CF-18 Hornet

CF-18 Hornet

infobox Aircraft
name = CF-18 Hornet |type = Multirole fighter
manufacturer = McDonnell Douglas / Boeing

caption = A Canadian CF-18 flies off the coast of Hawaii
designer =
first flight =18 November 1978
introduced =7 January 1983
retired =
number built =
status =
primary user = Canadian Forces
more users =
unit cost =US$35 million in 2003Fact|date=December 2007
developed from = F/A-18 Hornet
variants with their own articles =

The McDonnell Douglas CF-18 Hornet (CF-188) is a Canadian Forces aircraft, based on the American F/A-18 Hornet.


The "New Fighter Aircraft"

In 1977, the Canadian government identified the need to replace the NATO assigned CF-104 Starfighter, the NORAD assigned CF-101 Voodoo and the CF-116 Freedom Fighter, although the decision was later made to keep the CF-116. The subsequent decision was to proceed with the "New Fighter Aircraft" competition (NFA), with a purchase budget of around 2.4 billion CAD to purchase 130-150 of the winner of the competition. Candidates included the F-14 Tomcat, F-15 Eagle, Panavia Tornado, Dassault Mirage F1 (later replaced by the Mirage 2000), plus the products of the American Lightweight Fighter (LWF) competition, the F-16 Falcon, F/A-18 Hornet, and a de-navalized version of the Hornet, the F-18L. The government stressed that the winner of the competition be a proven off-the-shelf design and provide substantial industrial benefits as part of the order.

By 1978, the "New Fighter Aircraft" competitors were short listed to just two aircraft; the F-16 Falcon and the two F-18 offerings. The F-14, F-15, and the Tornado were rejected due to the high purchase price, while Dassault dropped out of the competition. The F-18L combined the systems and twin-engine layout of the F-18 that Air Command favored with a lighter land-based equipment setup that significantly improved performance. However, Northrop, the primary contractor for the F-18L version, had not built the aircraft by the time of the NFA program, waiting on successful deals before doing so. Additionally, while Northrop offered the best industrial offset package, it would only "pay off" if other F-18L orders were forthcoming, something the Department of National Defense (DND) was not willing to bet on.

However, the F-14 almost entered Canadian service through the backdoor due to the Iranian Revolution. In the aftermath of the revolution, the US cut off all military supplies to Iran, which meant that their new fleet of F-14s would be potentially rendered unflyable due to a lack of spares. The Canadians offered to purchase them at a steeply discounted price. However, the negotiations died before a deal was reached as it was revealed that Canadian involvement was instrumental for the smuggling of American embassy personnel out of the new Islamic Republic. [ [ The CF18 Hornet fighter aircraft – In Detail (Part 3)] ]

In 1980, the McDonnell Douglas F/A-18 Hornet was declared the winner of the New Fighter Aircraft competition. The order included 98 single-seat variants and 40 dual-seat variants, for a total of 138 purchased, plus 20 options (which were not exercised). The F/A-18 Hornet was then dubbed the CF-188 (the name Hornet not being used as the translation in French is "Frelon," which is already used by a French military helicopter). However, in every context except the most official of military documents, the planes are referred to as CF-18 Hornets. Reasons for the selection listed by the Canadian Forces were many of the features that was requested to be included for the US Navy; two engines for reliability (considered essential for conducting Arctic sovereignty and over the water patrols), an excellent radar set, while being considerably more affordable than the F-14 and the F-15.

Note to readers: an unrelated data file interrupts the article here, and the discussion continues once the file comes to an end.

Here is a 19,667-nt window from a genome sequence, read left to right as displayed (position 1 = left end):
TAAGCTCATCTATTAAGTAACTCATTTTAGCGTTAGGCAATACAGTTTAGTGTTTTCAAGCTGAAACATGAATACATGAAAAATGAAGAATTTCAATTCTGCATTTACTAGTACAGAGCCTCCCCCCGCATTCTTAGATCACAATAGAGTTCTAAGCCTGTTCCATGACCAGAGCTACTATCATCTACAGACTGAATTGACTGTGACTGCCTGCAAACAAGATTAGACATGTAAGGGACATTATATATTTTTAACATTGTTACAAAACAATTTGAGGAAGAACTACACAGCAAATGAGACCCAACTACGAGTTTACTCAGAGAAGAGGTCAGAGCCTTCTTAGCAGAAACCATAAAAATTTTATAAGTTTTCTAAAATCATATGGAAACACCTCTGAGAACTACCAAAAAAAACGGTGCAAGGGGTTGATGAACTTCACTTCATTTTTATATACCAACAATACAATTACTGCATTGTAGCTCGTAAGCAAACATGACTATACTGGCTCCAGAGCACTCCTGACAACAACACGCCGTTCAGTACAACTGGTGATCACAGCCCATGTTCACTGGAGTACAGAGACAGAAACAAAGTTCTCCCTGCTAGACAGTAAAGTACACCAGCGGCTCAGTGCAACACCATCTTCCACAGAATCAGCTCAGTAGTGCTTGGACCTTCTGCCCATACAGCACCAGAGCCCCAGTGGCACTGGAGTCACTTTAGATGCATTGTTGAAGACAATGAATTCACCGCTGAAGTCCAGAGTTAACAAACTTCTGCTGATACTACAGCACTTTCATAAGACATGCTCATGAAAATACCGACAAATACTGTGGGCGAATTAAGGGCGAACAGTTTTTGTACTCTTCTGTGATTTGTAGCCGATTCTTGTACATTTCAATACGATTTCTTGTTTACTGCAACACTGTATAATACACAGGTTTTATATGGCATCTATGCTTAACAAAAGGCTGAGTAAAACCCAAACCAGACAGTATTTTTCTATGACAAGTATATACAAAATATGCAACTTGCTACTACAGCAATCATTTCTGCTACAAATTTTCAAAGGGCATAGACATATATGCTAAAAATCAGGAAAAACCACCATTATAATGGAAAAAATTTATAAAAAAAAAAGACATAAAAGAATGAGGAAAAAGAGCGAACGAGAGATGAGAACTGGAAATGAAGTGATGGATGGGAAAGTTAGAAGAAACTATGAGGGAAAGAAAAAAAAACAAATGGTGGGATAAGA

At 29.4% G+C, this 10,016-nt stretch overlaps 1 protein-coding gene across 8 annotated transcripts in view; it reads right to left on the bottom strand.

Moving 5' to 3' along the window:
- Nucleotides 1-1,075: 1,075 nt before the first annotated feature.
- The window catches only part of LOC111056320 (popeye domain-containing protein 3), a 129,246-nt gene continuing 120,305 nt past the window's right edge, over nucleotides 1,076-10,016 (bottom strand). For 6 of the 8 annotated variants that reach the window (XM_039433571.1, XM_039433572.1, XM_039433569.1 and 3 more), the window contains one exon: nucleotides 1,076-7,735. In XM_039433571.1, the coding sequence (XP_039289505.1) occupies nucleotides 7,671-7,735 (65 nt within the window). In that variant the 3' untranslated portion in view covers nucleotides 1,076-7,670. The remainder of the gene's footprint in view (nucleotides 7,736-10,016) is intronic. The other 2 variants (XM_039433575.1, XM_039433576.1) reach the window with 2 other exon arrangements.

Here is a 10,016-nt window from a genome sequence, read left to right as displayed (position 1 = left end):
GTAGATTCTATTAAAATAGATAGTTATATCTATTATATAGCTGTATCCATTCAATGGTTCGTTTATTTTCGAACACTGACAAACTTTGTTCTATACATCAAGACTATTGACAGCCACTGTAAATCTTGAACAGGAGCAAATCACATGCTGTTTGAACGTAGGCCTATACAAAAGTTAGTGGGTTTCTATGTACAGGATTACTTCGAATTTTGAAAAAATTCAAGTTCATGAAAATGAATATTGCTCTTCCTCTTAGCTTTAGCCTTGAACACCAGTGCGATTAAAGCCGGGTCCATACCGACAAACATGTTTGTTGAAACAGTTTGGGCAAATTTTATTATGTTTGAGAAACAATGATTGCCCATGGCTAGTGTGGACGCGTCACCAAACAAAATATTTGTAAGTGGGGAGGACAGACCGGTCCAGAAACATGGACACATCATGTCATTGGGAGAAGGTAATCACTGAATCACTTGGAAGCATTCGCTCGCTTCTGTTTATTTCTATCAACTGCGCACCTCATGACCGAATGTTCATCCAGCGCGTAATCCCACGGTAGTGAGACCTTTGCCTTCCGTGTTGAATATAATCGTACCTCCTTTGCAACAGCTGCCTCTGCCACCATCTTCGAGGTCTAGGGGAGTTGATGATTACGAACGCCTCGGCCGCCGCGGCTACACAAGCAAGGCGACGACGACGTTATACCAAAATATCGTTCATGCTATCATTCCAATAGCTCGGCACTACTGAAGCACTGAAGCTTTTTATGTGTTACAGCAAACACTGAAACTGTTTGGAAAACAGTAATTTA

CF-18 design changes

The most visible difference between a CF-18 and a US F-18 is the 600,000 candela night identification light. This spotlight is mounted in the gun loading door on the port side of the aircraft. Some CF-18s have the light temporarily removed, but the window is always in place. Also, the underside of the CF-18 features a painted "dummy canopy". This is intended to disorient and confuse an enemy in air-to-air combat.

Many features that made the F/A-18 suitable for naval carrier operations were also retained by the Canadian Forces, such as the robust landing gear, the arrestor hook, and wing-folding mechanisms, which proved useful when operating the fighters from smaller airfields such as those found in the Arctic.

Operational history

Introduction into Canadian Service

The first two CF-18 were formally handed over to 410 (Operational Training Unit) Squadron at CFB Cold Lake, Alberta on October 25, 1982.Spick, Mike. "The Great Book of Modern Warplanes". St. Paul, Minnesota: MBI Publishing Company, 2000. ISBN 0-7603-0893-4.] Further deliveries equipped 409, 439, and 421 Squadrons at Baden-Soellingen in then West Germany, the 410 Operation Training Unit, 416, and 441 Squadrons at Cold Lake, and 425 and 433 Squadrons at Bagotville, Quebec. However, introduction into Canadian service was initially problematic due to early issues with structural fatigue which delayed initial deployment. As the initial bugs were worked out, the CF-18 started filling the NORAD interception and NATO roles as intended.


In 1991, Canada committed 26 CF-18s to the Gulf War on Operation Friction. (The US portion of the Gulf War was called Desert Shield/Desert Storm.) The CF-18s were based in Doha, Qatar. During the Gulf War, Canadian pilots flew 5,700+ hours, including 2,700 combat air patrol missions. These aircraft were taken from Canada's airbase in Germany, CFB Baden-Soellingen (now a civilian airport). In the beginning the CF-18s began sweep and escort combat missions to support ground-attack strikes by Allied air forces. However, during the 100-hour Allied ground invasion in late February, CF-18s also flew 56 bombing sorties, mainly dropping 500 lb (230 kg) conventional ("dumb") bombs on Iraqi artillery positions, supply dumps, and marshaling areas behind the lines. At the time the Canadian Hornets were unable to deploy precision guided munitions (PGMs).

Continuing violence in the former Yugoslavia brought CF-18s into theatre twice: first for a three-month deployment (Op Mirador, August–November 1997) for air patrols supporting NATO peacekeepers in Bosnia and Herzegovina, and again from late June 1998 until late December 2000 (Op Echo).